The Harp

I suppose it could be said that anyone who willfully decides to obtain a weapon, knife, hammer, ball bat, iron pipe or even a firearm and kill another human being for merely existing probably has a few deck plates that are not securely fastened. I happen to be good friends with several people who work with and around the mentally disturbed among us and they are not optimistic about the probability of “curing” them. They persist in their efforts only out of a sense of duty and I admire them for that. Mr. Farnam is in some cases correct in… Read more »

Grey Beard

I think yours is the most cogent comment on this article. I, too, believe that those who are adjudicated mentally ill must be separated from “normal” society for their own benefit and the benefit of society. As an inpatient in a mental institution they will always receive their medications and other treatment as prescribed by Competent physicians. My greatest fear is that the definition of mental illness would be left up to the government at some level. There lies the greatest danger to the public as that was what Stalin did to his opponents. He had them declared “mentally ill”… Read more »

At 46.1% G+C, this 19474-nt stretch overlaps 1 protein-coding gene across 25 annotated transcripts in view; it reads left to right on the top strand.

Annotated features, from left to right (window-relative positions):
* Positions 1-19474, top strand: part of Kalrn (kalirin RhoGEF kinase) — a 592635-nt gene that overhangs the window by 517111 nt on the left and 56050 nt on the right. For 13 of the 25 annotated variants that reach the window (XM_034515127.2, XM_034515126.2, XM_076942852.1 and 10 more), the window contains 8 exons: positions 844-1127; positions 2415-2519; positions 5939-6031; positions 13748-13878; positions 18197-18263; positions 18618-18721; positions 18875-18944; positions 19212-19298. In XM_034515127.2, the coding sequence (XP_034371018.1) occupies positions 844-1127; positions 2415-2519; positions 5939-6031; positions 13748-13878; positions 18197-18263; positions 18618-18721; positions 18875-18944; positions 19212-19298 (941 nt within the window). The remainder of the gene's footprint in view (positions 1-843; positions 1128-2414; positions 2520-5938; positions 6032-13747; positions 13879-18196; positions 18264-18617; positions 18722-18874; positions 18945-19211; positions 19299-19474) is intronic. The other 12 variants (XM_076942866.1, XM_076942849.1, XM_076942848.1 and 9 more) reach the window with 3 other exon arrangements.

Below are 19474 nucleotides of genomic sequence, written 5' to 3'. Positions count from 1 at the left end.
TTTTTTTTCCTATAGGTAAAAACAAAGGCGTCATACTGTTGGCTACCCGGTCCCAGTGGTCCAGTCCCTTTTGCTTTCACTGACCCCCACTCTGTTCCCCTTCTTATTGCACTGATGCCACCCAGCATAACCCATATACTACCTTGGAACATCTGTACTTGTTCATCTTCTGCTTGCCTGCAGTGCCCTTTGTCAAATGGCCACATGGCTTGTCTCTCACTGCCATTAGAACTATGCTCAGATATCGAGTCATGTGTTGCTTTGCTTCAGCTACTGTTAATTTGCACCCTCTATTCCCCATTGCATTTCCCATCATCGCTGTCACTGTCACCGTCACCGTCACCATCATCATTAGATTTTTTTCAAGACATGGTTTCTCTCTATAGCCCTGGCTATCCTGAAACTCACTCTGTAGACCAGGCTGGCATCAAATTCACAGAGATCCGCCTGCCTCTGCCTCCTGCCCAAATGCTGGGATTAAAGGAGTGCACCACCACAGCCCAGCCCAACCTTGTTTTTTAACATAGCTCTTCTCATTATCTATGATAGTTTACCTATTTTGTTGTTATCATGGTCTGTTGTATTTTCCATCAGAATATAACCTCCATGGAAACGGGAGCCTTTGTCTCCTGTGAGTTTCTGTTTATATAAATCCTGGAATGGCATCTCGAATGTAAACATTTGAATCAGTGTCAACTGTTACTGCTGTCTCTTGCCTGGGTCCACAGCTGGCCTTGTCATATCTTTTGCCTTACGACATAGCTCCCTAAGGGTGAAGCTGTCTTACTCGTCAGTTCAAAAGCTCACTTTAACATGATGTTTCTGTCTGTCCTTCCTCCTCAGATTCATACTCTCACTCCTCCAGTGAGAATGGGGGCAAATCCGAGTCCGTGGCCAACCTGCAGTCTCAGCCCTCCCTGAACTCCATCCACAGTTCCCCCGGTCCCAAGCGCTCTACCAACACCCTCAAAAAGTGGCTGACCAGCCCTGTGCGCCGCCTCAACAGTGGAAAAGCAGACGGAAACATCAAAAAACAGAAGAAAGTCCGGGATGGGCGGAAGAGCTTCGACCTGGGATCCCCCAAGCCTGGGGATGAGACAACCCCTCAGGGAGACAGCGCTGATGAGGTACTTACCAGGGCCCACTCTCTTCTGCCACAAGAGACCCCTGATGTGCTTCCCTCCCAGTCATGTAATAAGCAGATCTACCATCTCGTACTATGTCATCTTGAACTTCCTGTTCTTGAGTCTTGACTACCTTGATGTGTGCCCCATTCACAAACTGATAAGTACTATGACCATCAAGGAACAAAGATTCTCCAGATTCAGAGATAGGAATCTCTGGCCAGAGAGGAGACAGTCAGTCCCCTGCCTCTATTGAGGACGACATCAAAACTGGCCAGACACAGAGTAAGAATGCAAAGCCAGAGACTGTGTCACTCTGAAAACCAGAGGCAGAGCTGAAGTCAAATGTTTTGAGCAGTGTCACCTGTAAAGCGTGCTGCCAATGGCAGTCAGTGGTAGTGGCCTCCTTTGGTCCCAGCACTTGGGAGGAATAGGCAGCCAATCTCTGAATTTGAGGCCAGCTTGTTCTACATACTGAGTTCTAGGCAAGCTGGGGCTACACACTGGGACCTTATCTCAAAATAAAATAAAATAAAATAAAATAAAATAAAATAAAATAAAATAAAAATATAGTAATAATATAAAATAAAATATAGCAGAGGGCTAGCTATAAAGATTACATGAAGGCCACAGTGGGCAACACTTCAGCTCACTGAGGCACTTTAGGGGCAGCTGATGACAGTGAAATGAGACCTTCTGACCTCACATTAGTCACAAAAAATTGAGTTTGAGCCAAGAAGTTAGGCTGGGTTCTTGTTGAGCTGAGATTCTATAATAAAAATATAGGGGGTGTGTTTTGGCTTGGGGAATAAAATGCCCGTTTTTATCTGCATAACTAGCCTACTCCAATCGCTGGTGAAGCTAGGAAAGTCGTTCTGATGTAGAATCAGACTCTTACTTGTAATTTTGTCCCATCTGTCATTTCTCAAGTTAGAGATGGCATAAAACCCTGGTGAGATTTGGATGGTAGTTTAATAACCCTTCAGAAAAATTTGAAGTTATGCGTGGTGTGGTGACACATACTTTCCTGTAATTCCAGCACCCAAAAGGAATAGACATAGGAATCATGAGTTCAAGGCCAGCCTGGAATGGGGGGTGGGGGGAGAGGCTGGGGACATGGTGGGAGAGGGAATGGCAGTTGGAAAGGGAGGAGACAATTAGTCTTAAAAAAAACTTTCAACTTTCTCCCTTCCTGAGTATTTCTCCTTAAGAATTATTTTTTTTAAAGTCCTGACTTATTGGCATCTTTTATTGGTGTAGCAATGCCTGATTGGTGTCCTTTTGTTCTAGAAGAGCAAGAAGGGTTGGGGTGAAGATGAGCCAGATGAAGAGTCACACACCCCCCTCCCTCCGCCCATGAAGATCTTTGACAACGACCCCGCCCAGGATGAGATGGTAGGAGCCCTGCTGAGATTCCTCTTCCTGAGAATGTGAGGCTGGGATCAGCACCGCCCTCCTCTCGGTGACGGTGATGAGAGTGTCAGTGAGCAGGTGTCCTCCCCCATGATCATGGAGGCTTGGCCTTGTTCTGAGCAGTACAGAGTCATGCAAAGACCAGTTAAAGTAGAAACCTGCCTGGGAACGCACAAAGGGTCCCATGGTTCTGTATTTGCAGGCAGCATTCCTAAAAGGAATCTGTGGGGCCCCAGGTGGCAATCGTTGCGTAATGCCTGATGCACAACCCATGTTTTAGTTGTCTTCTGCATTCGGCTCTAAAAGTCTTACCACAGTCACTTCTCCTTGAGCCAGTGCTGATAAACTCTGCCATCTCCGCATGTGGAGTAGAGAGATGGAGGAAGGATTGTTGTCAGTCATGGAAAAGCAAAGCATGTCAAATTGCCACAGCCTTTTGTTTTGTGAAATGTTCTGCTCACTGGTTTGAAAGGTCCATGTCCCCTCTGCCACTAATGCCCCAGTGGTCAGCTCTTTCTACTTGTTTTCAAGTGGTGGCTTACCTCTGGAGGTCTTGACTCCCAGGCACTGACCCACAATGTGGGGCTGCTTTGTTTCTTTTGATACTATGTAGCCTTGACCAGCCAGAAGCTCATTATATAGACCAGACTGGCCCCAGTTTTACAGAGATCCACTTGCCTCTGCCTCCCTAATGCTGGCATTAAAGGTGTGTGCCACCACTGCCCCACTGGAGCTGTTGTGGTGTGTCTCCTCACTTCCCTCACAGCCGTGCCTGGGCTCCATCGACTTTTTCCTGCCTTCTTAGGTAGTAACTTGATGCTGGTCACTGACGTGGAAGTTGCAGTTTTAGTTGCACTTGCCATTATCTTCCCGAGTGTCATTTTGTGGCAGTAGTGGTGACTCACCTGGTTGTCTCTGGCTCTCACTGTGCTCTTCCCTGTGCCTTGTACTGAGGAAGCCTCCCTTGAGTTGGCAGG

the author of the article hits the nail on the head . and also apparently a number of the easily offended , which is what america is made up of these days. the mentally ill are the main reason that these horrific crimes are so prevalent in america and maybe the rest of the civilized world . other than euthanizing the mentally ill or locking them up there is really no solution .